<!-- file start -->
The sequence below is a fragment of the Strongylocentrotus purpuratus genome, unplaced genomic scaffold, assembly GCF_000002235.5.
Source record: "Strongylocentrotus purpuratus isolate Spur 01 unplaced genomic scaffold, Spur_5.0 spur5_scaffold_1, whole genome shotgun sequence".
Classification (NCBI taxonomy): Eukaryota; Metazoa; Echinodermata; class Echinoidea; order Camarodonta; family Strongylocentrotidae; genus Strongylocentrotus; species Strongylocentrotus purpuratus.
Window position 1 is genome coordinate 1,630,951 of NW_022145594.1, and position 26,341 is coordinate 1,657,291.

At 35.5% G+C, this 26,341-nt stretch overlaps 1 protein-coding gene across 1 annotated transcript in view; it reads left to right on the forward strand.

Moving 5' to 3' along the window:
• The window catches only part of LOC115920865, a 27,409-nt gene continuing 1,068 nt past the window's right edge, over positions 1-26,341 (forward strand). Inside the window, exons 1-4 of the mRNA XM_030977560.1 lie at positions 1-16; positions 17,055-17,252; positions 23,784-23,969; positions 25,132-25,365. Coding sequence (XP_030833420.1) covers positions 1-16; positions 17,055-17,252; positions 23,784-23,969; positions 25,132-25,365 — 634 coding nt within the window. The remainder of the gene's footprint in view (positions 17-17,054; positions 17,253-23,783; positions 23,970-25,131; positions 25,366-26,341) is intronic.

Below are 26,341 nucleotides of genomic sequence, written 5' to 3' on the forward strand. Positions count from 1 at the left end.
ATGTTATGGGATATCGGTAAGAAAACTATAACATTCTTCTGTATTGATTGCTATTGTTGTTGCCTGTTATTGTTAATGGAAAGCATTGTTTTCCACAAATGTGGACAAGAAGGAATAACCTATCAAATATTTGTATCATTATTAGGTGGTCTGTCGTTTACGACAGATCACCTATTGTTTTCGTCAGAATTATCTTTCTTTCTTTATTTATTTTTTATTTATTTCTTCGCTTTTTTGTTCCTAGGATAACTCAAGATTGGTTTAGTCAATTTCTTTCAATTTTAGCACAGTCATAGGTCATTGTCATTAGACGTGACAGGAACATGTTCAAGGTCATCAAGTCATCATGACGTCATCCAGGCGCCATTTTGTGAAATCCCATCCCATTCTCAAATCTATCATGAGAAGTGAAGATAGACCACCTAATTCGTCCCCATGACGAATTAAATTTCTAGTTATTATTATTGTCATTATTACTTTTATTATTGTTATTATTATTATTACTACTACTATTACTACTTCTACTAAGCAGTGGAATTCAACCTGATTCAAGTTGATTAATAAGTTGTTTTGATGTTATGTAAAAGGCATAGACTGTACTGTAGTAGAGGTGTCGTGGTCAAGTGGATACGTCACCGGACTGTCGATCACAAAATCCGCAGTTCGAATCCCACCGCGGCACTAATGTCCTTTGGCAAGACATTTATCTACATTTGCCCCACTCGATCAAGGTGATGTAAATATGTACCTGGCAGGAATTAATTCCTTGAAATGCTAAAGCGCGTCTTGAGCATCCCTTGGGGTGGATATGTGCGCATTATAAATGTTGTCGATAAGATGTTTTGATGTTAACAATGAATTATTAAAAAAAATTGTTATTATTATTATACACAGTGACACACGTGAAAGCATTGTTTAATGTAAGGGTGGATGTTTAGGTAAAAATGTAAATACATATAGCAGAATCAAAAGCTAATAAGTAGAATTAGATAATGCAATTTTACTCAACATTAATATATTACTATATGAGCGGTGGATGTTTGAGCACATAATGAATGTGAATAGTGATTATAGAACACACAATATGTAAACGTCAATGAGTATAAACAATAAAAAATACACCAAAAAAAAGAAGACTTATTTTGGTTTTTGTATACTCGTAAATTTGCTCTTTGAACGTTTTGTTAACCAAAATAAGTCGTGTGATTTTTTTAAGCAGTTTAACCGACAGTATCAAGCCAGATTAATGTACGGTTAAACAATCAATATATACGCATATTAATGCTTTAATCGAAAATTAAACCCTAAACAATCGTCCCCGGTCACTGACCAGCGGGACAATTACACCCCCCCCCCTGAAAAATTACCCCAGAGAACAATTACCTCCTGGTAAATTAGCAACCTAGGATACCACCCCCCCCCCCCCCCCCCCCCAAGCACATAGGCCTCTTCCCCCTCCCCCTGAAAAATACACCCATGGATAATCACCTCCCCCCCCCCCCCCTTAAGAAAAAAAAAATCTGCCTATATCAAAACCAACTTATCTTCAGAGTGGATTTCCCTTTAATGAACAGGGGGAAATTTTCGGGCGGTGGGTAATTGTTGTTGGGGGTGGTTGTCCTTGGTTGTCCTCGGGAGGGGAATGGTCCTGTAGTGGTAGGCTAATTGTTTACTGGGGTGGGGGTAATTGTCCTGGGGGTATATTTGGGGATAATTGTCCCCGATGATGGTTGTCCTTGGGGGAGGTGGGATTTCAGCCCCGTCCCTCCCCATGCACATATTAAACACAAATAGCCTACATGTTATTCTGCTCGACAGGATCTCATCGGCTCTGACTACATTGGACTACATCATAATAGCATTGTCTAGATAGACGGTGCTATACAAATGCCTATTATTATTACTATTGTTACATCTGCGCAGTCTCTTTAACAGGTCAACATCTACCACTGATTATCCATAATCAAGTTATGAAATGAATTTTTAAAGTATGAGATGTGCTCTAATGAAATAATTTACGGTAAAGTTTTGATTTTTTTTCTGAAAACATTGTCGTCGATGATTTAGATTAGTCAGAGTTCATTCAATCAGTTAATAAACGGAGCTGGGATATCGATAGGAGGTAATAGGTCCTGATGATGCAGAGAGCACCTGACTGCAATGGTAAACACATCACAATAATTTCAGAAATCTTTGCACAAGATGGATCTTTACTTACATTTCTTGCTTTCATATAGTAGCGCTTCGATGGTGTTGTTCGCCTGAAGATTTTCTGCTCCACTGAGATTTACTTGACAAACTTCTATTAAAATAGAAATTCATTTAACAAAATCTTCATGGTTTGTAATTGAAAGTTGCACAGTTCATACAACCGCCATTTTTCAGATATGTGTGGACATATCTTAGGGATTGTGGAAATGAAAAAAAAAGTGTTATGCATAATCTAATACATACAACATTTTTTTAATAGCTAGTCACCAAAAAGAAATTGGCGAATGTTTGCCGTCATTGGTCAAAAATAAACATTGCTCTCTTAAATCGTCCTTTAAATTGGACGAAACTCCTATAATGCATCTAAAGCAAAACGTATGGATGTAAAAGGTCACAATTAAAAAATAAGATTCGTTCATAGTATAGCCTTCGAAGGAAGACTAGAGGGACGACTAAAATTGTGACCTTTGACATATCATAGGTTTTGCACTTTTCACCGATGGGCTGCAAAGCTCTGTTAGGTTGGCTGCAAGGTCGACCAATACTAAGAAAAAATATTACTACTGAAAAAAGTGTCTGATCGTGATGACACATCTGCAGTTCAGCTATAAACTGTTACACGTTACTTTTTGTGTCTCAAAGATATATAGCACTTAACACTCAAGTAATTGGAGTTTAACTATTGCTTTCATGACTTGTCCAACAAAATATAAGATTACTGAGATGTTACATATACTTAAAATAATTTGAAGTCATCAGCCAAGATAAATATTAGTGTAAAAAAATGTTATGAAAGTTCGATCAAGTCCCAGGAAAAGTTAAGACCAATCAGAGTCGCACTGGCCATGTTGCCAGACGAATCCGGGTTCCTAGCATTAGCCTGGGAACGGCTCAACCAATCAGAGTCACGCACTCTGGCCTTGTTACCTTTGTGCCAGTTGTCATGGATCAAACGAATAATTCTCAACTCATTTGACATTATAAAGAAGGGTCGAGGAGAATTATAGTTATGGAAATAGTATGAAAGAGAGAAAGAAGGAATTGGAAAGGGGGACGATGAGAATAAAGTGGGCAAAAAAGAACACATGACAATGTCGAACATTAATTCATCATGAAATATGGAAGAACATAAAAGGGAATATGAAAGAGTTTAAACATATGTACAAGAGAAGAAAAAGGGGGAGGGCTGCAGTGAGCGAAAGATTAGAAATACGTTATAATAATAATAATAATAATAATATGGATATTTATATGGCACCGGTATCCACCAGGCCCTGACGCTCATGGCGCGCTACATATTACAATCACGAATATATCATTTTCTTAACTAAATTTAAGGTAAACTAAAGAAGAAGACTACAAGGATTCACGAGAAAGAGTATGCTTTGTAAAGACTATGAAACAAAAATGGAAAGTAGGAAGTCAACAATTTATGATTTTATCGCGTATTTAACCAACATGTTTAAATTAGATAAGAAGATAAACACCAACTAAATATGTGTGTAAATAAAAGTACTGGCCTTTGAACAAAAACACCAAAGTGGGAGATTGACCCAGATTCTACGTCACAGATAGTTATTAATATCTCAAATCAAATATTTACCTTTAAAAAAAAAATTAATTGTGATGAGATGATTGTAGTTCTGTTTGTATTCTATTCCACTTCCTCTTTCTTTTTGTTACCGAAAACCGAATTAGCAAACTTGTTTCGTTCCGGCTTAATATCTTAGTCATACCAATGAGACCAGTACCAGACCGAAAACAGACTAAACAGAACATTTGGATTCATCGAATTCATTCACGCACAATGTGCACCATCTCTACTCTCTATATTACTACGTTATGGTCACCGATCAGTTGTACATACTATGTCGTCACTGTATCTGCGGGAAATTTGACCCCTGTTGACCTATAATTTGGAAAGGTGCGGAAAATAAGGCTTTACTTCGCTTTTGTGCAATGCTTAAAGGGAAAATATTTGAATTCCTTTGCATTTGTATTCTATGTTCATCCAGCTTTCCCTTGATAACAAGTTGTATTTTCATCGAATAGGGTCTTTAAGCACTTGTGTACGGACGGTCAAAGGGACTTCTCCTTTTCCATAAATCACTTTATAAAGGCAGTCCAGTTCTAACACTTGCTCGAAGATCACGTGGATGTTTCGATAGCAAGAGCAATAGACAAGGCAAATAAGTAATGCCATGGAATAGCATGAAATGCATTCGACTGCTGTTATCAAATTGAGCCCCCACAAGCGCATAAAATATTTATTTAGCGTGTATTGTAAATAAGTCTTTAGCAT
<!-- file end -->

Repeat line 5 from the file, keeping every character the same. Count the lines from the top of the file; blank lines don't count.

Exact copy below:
At 35.5% G+C, this 26,341-nt stretch overlaps 1 protein-coding gene across 1 annotated transcript in view; it reads left to right on the forward strand.